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This is a little piece of code

public Map<String,Object> findTruckParts(Map<String,Object> output){
Map<String,Object>findPartsMap = null;
NewFooInstance newFooInstance = new NewFooInstance();
findPartsMap = PartBuilder.buildPartsOutputMap(output, outputMap);
newFooInstance.buildItem(findPartsMap);
return findPartsMap;
}

outputMap is a new hashMap and output is a hashmap with some spare parts info. buildItem calls a few other private methods passing around the findPartsMap.

public class NewFooInstance{
buildItem(Map<String,Object> partsMap){
checkPartsValidity(partsMap, fetchMapOfValidParts());
}

checkPartsValidity(Map<String,Object> partsMap,Map<String,Object> partsMap){
//partsMap = update partsMap with missing items fetched from list of valid parts
}
}

Is the above thread safe ? Since all the maps are local to the respective methods, My assumption is that this is thread safe.
Edit: I have modified the method a little bit. Takes in a map and returns another one. So, my question is, is this map that is being returned be thread safe? It is local to the method so I think this is going to be threadsafe (no other thread entering will be able to change its value in case this map loses its monitor), however, since this map is being modified in other classes and other methods, does this method-localness of this map carry over across different classes/methods and assure thread safety ?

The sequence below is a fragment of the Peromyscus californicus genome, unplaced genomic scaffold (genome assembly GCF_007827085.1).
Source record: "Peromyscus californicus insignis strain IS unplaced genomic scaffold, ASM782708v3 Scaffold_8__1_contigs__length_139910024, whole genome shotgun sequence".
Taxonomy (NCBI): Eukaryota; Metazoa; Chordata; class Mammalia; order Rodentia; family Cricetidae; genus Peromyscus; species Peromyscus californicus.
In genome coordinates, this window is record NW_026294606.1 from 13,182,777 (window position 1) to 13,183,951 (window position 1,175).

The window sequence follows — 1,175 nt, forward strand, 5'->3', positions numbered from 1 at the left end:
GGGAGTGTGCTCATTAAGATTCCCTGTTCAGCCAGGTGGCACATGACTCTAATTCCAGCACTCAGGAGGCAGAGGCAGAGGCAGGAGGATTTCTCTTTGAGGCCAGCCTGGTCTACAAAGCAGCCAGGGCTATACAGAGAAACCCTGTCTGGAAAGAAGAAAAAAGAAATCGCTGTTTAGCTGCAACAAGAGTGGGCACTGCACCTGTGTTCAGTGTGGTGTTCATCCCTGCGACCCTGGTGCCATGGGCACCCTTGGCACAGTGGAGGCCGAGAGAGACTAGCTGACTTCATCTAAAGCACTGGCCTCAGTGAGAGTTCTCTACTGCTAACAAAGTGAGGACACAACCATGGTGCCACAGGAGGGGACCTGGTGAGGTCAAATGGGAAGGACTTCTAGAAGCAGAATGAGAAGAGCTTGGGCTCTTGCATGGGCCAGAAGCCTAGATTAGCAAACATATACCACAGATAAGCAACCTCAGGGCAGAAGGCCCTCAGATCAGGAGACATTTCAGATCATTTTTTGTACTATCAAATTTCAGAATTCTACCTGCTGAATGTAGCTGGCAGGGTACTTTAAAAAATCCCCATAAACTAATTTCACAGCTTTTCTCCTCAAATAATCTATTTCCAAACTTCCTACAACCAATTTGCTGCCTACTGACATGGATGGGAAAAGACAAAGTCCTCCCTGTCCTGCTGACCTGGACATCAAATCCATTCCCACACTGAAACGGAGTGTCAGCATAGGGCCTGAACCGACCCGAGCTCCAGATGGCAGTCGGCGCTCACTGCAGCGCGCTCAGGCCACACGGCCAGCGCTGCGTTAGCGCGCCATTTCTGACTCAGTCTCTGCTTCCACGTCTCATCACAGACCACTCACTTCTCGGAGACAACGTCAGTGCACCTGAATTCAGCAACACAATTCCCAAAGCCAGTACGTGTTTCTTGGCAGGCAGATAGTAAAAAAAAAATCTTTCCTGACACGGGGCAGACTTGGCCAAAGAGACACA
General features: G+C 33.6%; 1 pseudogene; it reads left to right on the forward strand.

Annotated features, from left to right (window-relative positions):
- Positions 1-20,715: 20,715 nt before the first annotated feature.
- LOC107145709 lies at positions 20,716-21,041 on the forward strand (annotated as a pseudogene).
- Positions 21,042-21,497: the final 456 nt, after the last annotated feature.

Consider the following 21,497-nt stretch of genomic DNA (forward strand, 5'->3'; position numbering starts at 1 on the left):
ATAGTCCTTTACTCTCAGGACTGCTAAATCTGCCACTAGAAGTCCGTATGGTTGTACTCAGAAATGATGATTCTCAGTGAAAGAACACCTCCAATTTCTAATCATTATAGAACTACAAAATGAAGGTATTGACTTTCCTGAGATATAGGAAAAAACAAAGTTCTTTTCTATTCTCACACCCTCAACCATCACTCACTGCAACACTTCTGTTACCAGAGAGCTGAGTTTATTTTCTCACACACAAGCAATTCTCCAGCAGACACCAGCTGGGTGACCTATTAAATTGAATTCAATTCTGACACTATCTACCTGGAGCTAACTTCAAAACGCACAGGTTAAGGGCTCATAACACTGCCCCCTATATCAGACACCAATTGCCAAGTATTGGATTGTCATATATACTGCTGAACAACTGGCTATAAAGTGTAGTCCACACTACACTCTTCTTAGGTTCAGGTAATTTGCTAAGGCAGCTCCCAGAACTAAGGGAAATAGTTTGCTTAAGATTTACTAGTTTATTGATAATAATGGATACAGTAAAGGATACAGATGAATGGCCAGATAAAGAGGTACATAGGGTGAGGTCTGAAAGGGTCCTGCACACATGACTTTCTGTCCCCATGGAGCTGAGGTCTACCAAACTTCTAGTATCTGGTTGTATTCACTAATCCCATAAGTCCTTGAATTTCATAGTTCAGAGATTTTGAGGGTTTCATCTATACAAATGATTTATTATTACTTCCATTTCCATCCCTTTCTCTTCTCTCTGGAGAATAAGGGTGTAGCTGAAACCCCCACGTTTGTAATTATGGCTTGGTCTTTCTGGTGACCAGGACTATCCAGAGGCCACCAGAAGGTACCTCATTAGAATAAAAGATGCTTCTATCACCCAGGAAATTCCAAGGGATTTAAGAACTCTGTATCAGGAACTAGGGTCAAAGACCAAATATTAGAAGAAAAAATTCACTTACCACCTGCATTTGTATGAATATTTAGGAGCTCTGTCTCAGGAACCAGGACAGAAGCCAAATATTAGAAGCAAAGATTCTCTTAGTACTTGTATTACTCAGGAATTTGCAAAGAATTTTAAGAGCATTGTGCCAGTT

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8  
All single-threaded code is thread-safe. –  Marko Topolnik May 29 '13 at 19:41
    
@MarkoTopolnik, sure it is :) My question was whether the above snippet that I posted be thread safe in a multi threaded env ? –  happybuddha May 29 '13 at 19:59
    
@SotiriosDelimanolis Sure. And the Object being passed in to different methods, where it is altered (just not declared), is also going to be thread safe ? –  happybuddha May 29 '13 at 20:00
    
And what exactly do you have in mind with "multi threaded env"? Other threads hanging around, doing their stuff? You must indicate precisely what threads you are involving and where. –  Marko Topolnik May 29 '13 at 20:01
    
One thing I can tell you about your little piece of code is that the = new HashMap<String,Ojbect>(); part makes no sense. You should delete that. –  Marko Topolnik May 29 '13 at 20:11

2 Answers 2

The answer is "no", because HashMap itself is not threadsafe.

Consider using a threadsafe Map implementation such as ConcurrentHashMap.

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sure it isnt. But then when every thread has its own stack of method local Objects, I wonder if there will ever be a HashMap declared in a method that will not be threadsafe. Isn't ConcurrentHashMap to be used in situations where the state of a hashmap is being altered in different places in the same class ? –  happybuddha May 30 '13 at 12:55
    
A) if an instance of your class is referenced from multiple threads, you're sunk. B) ConcurrentHashMap is used when modifying in one thread and reading or writing in another. –  Bohemian May 30 '13 at 16:10